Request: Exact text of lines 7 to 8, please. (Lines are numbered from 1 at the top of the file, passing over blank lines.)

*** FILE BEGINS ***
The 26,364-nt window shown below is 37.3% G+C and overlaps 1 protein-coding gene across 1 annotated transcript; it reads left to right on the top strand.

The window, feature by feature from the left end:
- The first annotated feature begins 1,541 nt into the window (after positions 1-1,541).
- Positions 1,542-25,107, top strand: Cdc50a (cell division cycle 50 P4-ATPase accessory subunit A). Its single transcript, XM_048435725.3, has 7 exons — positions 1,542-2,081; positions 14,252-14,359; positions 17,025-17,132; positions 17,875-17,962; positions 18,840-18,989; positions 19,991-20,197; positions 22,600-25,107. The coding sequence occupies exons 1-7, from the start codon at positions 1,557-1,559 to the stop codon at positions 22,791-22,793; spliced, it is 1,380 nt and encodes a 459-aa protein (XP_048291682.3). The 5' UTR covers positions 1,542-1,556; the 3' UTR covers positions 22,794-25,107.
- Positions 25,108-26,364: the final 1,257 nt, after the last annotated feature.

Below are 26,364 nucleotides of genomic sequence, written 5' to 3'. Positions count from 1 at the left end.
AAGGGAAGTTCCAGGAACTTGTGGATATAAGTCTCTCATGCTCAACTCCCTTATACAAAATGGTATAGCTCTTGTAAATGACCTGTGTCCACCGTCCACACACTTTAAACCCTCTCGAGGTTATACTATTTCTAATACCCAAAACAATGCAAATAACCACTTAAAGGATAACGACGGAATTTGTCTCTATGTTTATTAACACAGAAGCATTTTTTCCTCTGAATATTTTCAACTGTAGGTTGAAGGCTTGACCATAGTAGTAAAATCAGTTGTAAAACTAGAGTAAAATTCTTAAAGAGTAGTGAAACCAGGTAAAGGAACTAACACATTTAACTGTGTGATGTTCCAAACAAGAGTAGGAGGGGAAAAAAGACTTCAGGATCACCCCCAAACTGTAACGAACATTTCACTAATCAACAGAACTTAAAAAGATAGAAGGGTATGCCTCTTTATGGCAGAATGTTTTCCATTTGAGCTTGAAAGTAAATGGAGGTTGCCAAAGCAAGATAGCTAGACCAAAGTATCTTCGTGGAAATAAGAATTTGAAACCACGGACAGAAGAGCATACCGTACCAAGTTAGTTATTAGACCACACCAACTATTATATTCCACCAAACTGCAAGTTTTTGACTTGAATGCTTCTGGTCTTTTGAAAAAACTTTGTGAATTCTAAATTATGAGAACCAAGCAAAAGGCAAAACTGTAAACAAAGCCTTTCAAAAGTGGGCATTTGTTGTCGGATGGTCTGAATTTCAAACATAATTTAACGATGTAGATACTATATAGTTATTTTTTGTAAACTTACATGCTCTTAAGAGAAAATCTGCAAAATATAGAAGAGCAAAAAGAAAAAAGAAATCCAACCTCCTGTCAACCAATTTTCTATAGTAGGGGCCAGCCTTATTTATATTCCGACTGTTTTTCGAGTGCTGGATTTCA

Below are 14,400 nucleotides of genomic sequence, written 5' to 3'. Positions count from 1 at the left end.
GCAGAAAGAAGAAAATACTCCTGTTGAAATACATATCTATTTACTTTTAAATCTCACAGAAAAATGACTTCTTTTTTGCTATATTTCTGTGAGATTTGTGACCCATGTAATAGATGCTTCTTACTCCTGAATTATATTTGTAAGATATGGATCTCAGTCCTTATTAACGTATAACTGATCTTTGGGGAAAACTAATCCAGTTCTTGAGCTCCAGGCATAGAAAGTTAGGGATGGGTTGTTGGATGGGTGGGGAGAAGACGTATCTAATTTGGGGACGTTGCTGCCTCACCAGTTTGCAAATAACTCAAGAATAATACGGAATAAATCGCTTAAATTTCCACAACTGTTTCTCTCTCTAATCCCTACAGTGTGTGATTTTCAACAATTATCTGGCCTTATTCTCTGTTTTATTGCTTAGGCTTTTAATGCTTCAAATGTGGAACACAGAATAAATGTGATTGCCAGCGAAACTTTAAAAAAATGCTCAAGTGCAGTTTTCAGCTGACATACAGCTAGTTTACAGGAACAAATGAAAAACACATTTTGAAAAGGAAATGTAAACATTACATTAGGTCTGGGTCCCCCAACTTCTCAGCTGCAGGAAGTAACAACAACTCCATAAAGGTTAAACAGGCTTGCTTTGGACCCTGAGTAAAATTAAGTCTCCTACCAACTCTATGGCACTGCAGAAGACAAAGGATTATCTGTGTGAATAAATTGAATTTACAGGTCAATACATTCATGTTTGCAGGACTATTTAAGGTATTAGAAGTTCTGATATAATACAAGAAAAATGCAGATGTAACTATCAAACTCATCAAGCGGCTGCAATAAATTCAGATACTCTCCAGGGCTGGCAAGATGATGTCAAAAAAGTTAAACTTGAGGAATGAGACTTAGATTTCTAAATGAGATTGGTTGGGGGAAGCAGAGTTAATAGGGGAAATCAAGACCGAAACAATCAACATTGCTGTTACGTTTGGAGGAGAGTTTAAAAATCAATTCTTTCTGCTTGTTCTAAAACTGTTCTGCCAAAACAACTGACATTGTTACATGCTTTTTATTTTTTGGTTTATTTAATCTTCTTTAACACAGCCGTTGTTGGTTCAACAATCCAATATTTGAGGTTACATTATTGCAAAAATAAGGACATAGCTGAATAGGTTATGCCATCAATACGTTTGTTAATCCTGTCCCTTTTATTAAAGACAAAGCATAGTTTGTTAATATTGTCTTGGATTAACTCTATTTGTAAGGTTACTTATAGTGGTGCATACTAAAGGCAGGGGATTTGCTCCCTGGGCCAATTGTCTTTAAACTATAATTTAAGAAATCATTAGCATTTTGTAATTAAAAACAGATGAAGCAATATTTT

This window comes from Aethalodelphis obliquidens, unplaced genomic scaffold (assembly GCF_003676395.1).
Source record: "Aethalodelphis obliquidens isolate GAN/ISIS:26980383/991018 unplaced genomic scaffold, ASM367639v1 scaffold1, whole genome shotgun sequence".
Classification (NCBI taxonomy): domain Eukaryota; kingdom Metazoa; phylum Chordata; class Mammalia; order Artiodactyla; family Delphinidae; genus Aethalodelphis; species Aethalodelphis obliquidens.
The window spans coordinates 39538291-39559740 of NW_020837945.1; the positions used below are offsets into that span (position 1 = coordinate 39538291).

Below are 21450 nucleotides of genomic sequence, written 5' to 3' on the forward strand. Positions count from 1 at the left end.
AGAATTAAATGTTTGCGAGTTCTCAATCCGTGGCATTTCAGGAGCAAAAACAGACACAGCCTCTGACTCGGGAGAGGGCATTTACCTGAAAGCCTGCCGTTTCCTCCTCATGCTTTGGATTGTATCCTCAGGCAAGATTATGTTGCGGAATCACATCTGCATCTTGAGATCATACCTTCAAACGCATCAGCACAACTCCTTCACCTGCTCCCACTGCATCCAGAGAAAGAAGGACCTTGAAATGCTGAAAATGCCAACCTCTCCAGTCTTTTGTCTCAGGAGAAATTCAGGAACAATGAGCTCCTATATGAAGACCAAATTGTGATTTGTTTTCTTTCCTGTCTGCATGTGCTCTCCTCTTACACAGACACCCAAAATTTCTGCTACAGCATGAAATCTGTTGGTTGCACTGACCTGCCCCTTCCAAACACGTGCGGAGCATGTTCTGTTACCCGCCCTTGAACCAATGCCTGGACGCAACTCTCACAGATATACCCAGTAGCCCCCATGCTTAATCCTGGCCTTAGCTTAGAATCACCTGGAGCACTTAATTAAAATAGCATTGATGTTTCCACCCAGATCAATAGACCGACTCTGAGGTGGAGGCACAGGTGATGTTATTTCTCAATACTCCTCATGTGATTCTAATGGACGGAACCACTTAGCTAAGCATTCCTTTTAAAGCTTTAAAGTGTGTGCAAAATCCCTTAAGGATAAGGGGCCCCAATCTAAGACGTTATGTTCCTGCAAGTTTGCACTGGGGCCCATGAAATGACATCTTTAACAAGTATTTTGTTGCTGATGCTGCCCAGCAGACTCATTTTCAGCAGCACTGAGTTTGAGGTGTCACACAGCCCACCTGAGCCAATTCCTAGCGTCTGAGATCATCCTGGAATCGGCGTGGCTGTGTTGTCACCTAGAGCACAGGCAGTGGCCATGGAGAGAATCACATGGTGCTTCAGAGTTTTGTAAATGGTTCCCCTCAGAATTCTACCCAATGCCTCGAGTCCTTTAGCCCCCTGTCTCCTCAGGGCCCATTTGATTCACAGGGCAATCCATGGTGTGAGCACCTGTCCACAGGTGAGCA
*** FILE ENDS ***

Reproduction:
AAGGGAAGTTCCAGGAACTTGTGGATATAAGTCTCTCATGCTCAACTCCCTTATACAAAATGGTATAGCTCTTGTAAATGACCTGTGTCCACCGTCCACACACTTTAAACCCTCTCGAGGTTATACTATTTCTAATACCCAAAACAATGCAAATAACCACTTAAAGGATAACGACGGAATTTGTCTCTATGTTTATTAACACAGAAGCATTTTTTCCTCTGAATATTTTCAACTGTAGGTTGAAGGCTTGACCATAGTAGTAAAATCAGTTGTAAAACTAGAGTAAAATTCTTAAAGAGTAGTGAAACCAGGTAAAGGAACTAACACATTTAACTGTGTGATGTTCCAAACAAGAGTAGGAGGGGAAAAAAGACTTCAGGATCACCCCCAAACTGTAACGAACATTTCACTAATCAACAGAACTTAAAAAGATAGAAGGGTATGCCTCTTTATGGCAGAATGTTTTCCATTTGAGCTTGAAAGTAAATGGAGGTTGCCAAAGCAAGATAGCTAGACCAAAGTATCTTCGTGGAAATAAGAATTTGAAACCACGGACAGAAGAGCATACCGTACCAAGTTAGTTATTAGACCACACCAACTATTATATTCCACCAAACTGCAAGTTTTTGACTTGAATGCTTCTGGTCTTTTGAAAAAACTTTGTGAATTCTAAATTATGAGAACCAAGCAAAAGGCAAAACTGTAAACAAAGCCTTTCAAAAGTGGGCATTTGTTGTCGGATGGTCTGAATTTCAAACATAATTTAACGATGTAGATACTATATAGTTATTTTTTGTAAACTTACATGCTCTTAAGAGAAAATCTGCAAAATATAGAAGAGCAAAAAGAAAAAAGAAATCCAACCTCCTGTCAACCAATTTTCTATAGTAGGGGCCAGCCTTATTTATATTCCGACTGTTTTTCGAGTGCTGGATTTCA

Below are 14,400 nucleotides of genomic sequence, written 5' to 3'. Positions count from 1 at the left end.